Following a decade without so much as a hint of a rate rise, expectations are high for the UK’s second increase in just seven months.
Most economists expect the Bank of England to raise the base rate to 0.75 per cent this month, up from the current 0.5 per cent. The UK’s economic picture is now looking fairly rosy, with unemployment at a record low and wage growth nudging higher than inflation.
Caroline Simmons from UBS Wealth Management also points out that the recent outlines of a Brexit transition deal have softened business uncertainty, which means conditions look ripe for an interest rate hike.
But what impact could this have on the stock market?
“Even in the disingenuously orderly world portrayed by finance textbooks, the relationship between interest rates and stock prices is complicated,” says Will Hobbs, head of investment strategy at Barclays Wealth.
“If the quoted share price of a company is the sum of all of its predicted future cash flows discounted back to a present value (accounting for opportunity, costs, and other factors), higher interest rates should cut that present value. However, interest rates tend to rise when the economy is warming up, alongside corporate profits, which usually provides an important offset.”
So, how you can position yourself to benefit?
Higher interest rates make it more expensive for businesses to borrow, which means you should be looking for firms with strong balance sheets – that is, companies with healthy profits, and no or low debt.
You should also focus on sectors with most to gain from the gusto of a growing economy, and banks are an obvious starting point, says Hobbs, noting that higher interest rates tend to boost the banking sector’s profitability.
Businesses that hold significant amounts of client money should profit from a rise in interest rates
Insurance companies could be another safe bet.
“Insurers should also be able to generate higher profits from re-investing their premiums in higher yielding bonds,” says IG’s Oliver Smith.
UK banks have reformed since the credit crunch of 2008, making them far more appealing from an investment perspective.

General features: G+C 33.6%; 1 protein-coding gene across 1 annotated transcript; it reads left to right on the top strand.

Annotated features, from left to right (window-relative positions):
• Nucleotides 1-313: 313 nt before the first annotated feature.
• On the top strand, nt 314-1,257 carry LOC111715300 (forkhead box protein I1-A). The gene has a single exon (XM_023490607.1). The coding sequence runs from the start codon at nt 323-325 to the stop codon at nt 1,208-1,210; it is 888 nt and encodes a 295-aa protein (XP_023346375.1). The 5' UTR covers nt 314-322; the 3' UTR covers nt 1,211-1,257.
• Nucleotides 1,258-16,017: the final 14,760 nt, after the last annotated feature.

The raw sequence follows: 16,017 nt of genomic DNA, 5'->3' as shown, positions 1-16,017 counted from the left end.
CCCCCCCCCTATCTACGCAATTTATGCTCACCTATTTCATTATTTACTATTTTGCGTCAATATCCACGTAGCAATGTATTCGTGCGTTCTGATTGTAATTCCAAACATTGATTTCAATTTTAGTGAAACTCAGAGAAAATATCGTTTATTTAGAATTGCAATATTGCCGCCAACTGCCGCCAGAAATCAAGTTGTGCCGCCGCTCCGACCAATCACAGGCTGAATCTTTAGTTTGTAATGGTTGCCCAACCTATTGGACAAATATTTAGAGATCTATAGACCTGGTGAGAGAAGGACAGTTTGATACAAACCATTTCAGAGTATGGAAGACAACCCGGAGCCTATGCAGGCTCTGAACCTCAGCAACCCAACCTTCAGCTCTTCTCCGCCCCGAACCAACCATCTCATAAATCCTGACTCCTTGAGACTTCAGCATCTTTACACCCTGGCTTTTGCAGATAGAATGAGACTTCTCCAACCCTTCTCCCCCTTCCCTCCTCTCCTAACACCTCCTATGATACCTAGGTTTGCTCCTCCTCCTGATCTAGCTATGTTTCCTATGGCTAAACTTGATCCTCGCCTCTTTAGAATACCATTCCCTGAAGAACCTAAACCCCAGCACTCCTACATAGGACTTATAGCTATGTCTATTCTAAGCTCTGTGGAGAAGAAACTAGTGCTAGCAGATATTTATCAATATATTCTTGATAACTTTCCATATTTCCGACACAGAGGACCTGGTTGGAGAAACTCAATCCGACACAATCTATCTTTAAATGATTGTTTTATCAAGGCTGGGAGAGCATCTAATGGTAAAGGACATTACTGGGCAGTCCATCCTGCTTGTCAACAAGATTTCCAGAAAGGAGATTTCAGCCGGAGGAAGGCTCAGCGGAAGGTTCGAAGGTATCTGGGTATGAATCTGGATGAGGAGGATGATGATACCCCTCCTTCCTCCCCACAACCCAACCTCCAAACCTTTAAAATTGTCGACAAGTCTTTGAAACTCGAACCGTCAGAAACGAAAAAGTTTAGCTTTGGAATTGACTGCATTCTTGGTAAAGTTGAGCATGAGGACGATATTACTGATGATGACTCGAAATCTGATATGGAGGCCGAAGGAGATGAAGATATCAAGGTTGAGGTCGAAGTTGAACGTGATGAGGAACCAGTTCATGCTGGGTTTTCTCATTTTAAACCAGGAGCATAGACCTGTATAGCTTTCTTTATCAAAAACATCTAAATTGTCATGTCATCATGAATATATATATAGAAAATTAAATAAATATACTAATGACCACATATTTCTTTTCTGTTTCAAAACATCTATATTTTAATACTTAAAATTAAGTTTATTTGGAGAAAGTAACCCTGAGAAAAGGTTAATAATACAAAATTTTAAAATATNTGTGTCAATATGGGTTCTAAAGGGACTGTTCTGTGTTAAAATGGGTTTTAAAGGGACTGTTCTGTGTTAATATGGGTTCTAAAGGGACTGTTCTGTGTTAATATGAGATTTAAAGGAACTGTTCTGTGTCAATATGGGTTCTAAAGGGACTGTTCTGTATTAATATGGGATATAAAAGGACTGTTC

“Many financial services businesses that hold significant amounts of client money should profit from a rise in interest rates from what is an exceptionally low base,” says Lee Wild from Interactive Investor. He points out, however, that it’s unlikely this will translate into better returns on cash savings this time around, with businesses more likely to pass the benefits onto their bottom line.
Where to watch out
And where are the danger zones?
With the peak of the house price boom behind us, Wild warns investors to be wary of housebuilders, which have become more vulnerable to a downturn in the cycle, particularly as increased borrowing costs put pressure on household budgets. “Rising mortgage costs could pop the housing bubble,” he adds.
You should also be wary of defensively-orientated stocks, particularly those with bond-like cash flows and dividend payouts, says Hobbs. He suggests that consumer staples and utilities are the two sectors which stick out.
Importantly, a rate hike could certainly serve as another blow to the retail sector, which has been battling various headwinds for years.
“Unfortunately, there will be little respite for the hard-pressed retail sector, which faces the triple whammy of rising borrowing costs, tightening consumer finances, and more competition from online competitors,” says Smith.
But the IG portfolio manager also points out that, while a rate rise was a dead cert just a couple of weeks ago, Friday’s disappointing GDP data has dampened some of the excitement, meaning markets now attribute just a 28 per cent probability of an increase.
“Yet,” he adds, “this actually presents more of an opportunity for stock pickers; if there is a rise in rates it should create some share price volatility, with expectations that the economy is healthier than it looks.”
There’s certainly no doubt that Mark Carney’s comments will be closely analysed by the market. It’s interesting times all round.
Source: City A.M.